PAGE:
State News
March 5, 2015

Rural schools struggle to keep teachers

By Amy Ash Nixon, VTDigger

Rural Vermont schools with high poverty rates have higher numbers of first-year teachers than other schools in Vermont, according to information in a federal report that looks at educator equity in public schools nationwide.

The greatest concern identified in the report—that high-poverty rural schools have more first-year teachers—is the point the state is most focused on, said Amy Fowler, deputy secretary of the Vermont Agency of Education (AOE). “If students are more likely to have first-year teachers in schools high in poverty, then we should do something to keep teachers from leaving those schools,” Fowler said. “We will be out in communities in March and April getting input on solutions to the problems identified in the data,” she stated.

The pattern, she said, illustrates a “disadvantage for the kids in high-poverty schools,” which the state agency wants to address with local districts. “How can we equalize that so it’s less true?” is the question the agency will seek to address in the community meetings this spring.

Meetings will be held in Barre, Bellows Falls, Orleans, Rutland City and Swanton and are aimed at areas that have higher teacher turnover and more first-year teachers.

For Fowler, what she called the “high-level message” to come out of the data and what it means is “that in the state of Vermont our issues around equity are not around our students who attend high-minority schools; our issue is around students who attend high-poverty schools … but even more than that, it’s around our students in high-poverty schools in rural settings.”

Remote towns “are having a hard time holding onto their educators, teachers, principals and superintendents,” said Fowler. “It may be the reason that these communities are struggling is more related to their location than their poverty,” she said.

The report issued by the U.S. Department of Education in December includes incorrect numbers that skewed some of the information, Fowler said in a telephone interview on Friday. The areas with incorrect data that Vermont could not correct are in the reported teacher sick days and average teacher salaries, said Fowler.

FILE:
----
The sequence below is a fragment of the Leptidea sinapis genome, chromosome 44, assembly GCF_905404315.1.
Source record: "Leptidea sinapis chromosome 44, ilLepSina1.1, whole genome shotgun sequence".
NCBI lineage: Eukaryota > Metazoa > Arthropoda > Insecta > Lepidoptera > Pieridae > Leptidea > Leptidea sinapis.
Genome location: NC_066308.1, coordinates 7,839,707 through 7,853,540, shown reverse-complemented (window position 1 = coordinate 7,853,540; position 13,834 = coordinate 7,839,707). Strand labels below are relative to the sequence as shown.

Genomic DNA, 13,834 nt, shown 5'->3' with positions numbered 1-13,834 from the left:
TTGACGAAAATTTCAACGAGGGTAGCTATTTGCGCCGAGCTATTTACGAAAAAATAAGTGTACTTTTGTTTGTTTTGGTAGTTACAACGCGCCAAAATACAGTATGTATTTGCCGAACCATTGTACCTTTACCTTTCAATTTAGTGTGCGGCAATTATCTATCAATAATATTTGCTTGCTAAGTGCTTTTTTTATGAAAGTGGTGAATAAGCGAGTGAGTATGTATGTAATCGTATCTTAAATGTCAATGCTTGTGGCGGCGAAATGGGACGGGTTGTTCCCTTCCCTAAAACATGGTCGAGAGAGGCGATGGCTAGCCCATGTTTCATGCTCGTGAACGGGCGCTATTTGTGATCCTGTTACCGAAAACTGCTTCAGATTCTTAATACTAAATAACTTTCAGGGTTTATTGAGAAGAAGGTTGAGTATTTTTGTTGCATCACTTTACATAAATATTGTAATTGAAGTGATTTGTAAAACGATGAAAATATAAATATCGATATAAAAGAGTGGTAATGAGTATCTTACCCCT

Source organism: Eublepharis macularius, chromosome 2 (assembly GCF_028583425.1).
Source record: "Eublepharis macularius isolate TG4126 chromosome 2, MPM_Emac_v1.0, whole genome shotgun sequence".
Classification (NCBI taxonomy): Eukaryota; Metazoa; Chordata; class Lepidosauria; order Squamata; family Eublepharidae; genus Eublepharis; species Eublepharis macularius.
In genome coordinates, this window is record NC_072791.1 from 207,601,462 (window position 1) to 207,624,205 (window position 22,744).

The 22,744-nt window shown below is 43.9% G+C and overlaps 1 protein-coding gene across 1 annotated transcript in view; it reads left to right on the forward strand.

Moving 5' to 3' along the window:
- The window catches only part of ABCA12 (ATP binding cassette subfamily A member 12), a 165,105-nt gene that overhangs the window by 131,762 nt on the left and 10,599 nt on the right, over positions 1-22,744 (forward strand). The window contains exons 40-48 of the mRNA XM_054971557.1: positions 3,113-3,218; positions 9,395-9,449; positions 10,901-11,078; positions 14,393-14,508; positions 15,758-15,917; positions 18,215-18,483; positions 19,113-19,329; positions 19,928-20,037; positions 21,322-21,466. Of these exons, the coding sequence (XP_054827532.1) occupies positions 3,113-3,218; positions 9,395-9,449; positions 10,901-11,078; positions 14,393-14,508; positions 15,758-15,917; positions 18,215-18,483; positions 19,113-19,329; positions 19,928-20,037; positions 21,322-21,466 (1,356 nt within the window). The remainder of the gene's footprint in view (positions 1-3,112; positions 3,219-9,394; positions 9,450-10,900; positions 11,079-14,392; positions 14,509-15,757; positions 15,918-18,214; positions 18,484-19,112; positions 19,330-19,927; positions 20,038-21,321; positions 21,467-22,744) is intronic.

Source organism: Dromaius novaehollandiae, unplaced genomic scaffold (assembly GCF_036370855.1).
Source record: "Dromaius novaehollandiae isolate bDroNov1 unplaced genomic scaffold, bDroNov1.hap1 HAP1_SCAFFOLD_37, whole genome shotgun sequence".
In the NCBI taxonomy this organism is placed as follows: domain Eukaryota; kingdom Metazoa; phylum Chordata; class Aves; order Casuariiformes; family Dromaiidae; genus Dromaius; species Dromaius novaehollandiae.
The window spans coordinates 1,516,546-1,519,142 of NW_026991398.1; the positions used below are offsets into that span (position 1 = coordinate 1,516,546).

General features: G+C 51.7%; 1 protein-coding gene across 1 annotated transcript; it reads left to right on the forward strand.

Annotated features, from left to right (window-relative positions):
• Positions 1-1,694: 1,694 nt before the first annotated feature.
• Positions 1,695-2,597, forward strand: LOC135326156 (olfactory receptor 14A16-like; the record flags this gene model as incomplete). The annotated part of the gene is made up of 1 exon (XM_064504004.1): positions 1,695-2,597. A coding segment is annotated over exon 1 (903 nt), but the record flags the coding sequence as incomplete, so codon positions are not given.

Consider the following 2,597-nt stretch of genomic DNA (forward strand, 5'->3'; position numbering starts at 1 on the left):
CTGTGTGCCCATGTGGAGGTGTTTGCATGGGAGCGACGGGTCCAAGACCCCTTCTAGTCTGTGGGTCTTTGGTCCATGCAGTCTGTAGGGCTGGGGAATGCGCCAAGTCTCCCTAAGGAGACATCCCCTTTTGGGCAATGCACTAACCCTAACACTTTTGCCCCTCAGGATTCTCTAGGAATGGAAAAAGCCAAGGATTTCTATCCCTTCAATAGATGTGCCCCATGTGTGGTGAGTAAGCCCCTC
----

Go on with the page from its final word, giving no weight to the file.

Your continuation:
“This data comes from the federal government, it’s being authorized under Title I as part of their educator effectiveness work, they produce these reports for each state,” said Fowler. Some of the data comes from the Vermont Agency of Education, based on data from schools; other data was collected under the Civil Rights Data Collection. “We can see from what was submitted, that that data was not cleaned, and in many aspects was not accurate,” she said.

The report breaks down the state’s 305 schools into highest-poverty and lowest-poverty rankings, and also highest-minority and lowest-minority quartile schools.

The report states: “In the quartile of schools with the highest percentage of students in poverty, 5 percent of the teachers were in their first year of teaching, compared to 2.9 percent of teachers in the quartile of schools with the lowest percentage of students in poverty.”

“Basically you’re more likely to have a first-year teacher if you’re in a high-poverty school, and the reason that matters (and which research shows) is first-year teachers get less good results than experienced teachers,” said Fowler.

That does not mean all first-year teachers will get poorer results, said Fowler, but teachers do improve with experience. “That’s an indicator that we want to track,” said Fowler.